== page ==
Heat wave blasts Oakland County
By KAREN WORKMAN
and CAROL HOPKINS
Of The Oakland Press
An “excessive heat warning” will remain in effect until 10 p.m. Thursday as the heat index rises to make it feel like 105 degrees outside.
“We could break a record,” said Amos Dodson, meteorologist with the National Weather Service in White Lake Township.
Thursday’s actual temperature will stay in the upper 90s, but the record for the Detroit area is 97 degrees. The heat index — the combination of hot temperatures and high humidity — will make it feel hotter than 100 degrees, though.
Hot weather health risks
The stretch of hot weather has area hospitals preparing for an increase in heat-related emergencies.
“We are starting to see that progression,” said Dr. Tressa Gardner, emergency room physician at POH Regional Medical Center in Pontiac.
Gardner said the ER has seen a slow increase in heat-related traumas since the stretch of hot weather began and is preparing the staff for more incidents on Thursday, which is expected to be the hottest day so far this summer.
“The worst case scenario is heat stroke,” Gardner said on Wednesday. “We’ve had one case of that and a lot of heat exhaustion.”
Signs of heat exhaustion include headache, nausea and fatigue. If not addressed, it can progress to heat stroke.
“With heat stroke, you’ll have mental status changes and organ damage,” Gardner said. “And with heat stroke, you stop sweating.”
The body starts shutting down its organs in an effort to preserve the brain and heart, she said.
People who must be outside, like those with outdoor jobs, should take breaks in cool areas, avoid strenuous physical activity and take extra precautions to stay hydrated.
“Not just with regular water, but maybe some replacement-type sports drinks so they don’t drop their sodium too much,” Gardner said.
The very young and very old are more sensitive to the heat, but so far, many of the heat-related cases that have come into Gardner’s ER have been young adults.
“Probably because they’re a little bit more active outside,” she said.
It’s a good reminder that heat exhaustion and heat stroke can strike anyone.
“Get out of the sun and in the shade,” she recommended.
Heating, cooling businesses busy
Henry Abrams, owner of H.A. Sun Heating and Cooling, remembers working into the midnight hours in 1988, holding flashlights for his technicians while they fixed air conditioners.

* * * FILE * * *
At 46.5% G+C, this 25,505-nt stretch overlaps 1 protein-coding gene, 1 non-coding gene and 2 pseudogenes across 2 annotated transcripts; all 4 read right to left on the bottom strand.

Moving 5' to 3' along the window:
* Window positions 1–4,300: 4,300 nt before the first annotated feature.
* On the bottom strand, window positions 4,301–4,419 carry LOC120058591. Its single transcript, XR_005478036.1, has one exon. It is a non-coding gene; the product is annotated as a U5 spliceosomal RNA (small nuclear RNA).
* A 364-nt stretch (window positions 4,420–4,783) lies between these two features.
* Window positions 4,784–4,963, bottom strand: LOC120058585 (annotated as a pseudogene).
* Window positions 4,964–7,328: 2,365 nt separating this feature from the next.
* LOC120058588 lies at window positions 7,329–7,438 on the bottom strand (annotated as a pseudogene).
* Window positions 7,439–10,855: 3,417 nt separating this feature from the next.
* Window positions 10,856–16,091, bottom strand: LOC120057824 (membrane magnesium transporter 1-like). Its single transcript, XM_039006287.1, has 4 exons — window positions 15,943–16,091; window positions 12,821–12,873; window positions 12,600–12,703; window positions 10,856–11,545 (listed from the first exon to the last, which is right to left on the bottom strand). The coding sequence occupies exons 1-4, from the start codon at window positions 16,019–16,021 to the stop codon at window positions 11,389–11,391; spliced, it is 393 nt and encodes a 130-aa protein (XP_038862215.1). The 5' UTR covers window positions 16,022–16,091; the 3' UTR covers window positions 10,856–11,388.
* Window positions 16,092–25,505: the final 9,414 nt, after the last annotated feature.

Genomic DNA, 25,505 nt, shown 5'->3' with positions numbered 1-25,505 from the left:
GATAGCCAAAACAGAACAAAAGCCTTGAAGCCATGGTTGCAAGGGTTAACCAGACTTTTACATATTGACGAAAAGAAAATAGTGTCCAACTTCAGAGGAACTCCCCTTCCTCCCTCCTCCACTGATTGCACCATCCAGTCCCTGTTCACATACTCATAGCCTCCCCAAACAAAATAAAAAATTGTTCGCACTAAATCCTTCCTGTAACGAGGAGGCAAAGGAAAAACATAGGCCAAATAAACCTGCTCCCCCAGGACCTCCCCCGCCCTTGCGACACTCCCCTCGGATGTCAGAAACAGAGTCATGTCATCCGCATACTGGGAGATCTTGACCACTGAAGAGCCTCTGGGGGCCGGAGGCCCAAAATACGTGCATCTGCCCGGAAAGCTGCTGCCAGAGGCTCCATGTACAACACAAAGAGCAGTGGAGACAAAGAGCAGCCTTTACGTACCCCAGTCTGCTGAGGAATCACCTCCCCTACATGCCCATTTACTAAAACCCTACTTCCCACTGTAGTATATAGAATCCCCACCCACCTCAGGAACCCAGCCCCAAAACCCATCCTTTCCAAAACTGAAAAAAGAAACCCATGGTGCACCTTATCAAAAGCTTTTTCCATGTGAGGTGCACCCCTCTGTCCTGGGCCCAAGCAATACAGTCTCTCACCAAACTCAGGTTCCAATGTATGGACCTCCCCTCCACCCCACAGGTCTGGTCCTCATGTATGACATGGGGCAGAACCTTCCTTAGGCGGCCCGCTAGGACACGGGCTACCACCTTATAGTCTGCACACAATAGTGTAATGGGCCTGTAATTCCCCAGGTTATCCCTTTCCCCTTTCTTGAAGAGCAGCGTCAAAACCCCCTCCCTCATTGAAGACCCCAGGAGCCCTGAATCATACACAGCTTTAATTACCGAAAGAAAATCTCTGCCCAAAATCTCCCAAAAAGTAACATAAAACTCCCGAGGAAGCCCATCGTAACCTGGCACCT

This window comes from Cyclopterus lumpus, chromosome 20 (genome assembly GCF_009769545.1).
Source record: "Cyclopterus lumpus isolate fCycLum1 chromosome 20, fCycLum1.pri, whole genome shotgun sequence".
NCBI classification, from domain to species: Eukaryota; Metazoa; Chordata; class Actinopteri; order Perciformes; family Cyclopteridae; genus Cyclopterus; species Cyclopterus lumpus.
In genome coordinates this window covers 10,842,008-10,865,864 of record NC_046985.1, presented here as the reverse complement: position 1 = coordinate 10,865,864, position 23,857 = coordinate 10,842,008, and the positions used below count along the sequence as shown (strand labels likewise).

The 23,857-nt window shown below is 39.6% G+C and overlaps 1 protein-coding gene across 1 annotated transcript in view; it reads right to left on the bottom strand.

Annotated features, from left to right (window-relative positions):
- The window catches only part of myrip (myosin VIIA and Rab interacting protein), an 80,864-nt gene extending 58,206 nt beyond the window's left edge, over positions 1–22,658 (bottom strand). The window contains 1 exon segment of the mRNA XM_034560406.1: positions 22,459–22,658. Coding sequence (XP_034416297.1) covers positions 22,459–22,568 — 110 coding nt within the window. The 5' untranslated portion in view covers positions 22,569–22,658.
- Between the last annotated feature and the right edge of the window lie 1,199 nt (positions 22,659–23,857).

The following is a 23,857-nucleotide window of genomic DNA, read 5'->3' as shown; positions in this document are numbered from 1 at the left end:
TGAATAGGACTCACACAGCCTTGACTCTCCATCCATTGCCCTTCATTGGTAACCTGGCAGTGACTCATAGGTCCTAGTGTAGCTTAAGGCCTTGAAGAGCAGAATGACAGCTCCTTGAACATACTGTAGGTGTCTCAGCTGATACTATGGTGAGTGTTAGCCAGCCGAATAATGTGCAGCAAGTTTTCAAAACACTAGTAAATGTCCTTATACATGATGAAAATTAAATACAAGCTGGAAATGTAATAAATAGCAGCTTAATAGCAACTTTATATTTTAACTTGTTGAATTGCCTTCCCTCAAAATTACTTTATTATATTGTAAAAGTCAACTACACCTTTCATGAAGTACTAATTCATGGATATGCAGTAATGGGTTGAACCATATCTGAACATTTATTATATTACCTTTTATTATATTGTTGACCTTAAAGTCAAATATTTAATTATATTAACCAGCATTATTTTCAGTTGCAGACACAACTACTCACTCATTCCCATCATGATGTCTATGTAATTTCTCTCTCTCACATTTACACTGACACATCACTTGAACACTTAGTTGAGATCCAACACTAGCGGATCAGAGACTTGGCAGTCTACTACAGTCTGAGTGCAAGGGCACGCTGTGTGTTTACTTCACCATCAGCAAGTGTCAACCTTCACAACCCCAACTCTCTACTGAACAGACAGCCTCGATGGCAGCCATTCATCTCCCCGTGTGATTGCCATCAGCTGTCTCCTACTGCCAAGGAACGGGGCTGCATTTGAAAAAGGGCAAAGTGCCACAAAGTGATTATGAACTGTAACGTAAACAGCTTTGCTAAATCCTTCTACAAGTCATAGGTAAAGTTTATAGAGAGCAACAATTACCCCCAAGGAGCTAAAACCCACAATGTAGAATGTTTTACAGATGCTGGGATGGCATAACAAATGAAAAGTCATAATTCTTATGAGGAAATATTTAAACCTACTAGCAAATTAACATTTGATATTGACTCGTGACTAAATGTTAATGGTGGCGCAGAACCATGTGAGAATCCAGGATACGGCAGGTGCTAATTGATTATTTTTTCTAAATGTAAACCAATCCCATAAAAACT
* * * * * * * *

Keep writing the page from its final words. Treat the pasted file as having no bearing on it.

“That’s what this heat now reminds me of,” said Abrams, who has operated his Bloomfield Hills-based company for 30 years. “We had 100-degree days back then.”
Abrams and his staff have been working hard to keep up with customers’ calls this summer.
“We’re trying to keep up as best as we can,” he said.
Technicians have been out this week working until 2 a.m. some nights. On Wednesday, all of his 30 workers were out on the road.
The main complaint, he said, is broken air conditioners.
Units are overworked, he said, from running 22 to 24 hours a day.
“The lows at night are in the 70s with no relief because the house isn’t getting a chance to cool down at night,” he said.
“It’s a great time for us but there are always people not getting taken care of,” he said.
Abrams said crews are doing their best to get to the many calls coming in.
Abrams did offer advice if your air conditioner isn’t working well.
He said cottonwood tree debris was heavy earlier this year.
The fluffy seeds can “put a blanket around the condenser” so he suggested people clear that debris away from the outdoor condenser.
“Also make sure filters are clean and check to see the thermometer is set correctly,” he said.
“A lot of people are taking care of the problems themselves and saving a $100 service call.”
The chance for a shower or thunderstorm will be 20 percent after 8 p.m. Thursday. On Friday, there’s a 40 percent chance of some wet weather.
Friday’s temperatures will be just slightly cooler thanks to a small drop in humidity. Temperatures will again reach the upper 90s, but the heat index will fall, making it feel like the mid-90s.
“It’ll still be warm this weekend, but not as hot,” Dodson said. “High temperatures will be in the low 90s with the heat index in the mid-90s.”
Contact staff writer Karen Workman at 248-745-4643 or firstname.lastname@example.org. You can also find her on Facebook and @KarenWorkman on Twitter.
Contact Oakland Press staff writer Carol Hopkins at 248-745-4645 or email@example.com. Follow her on Twitter @waterfordreport.
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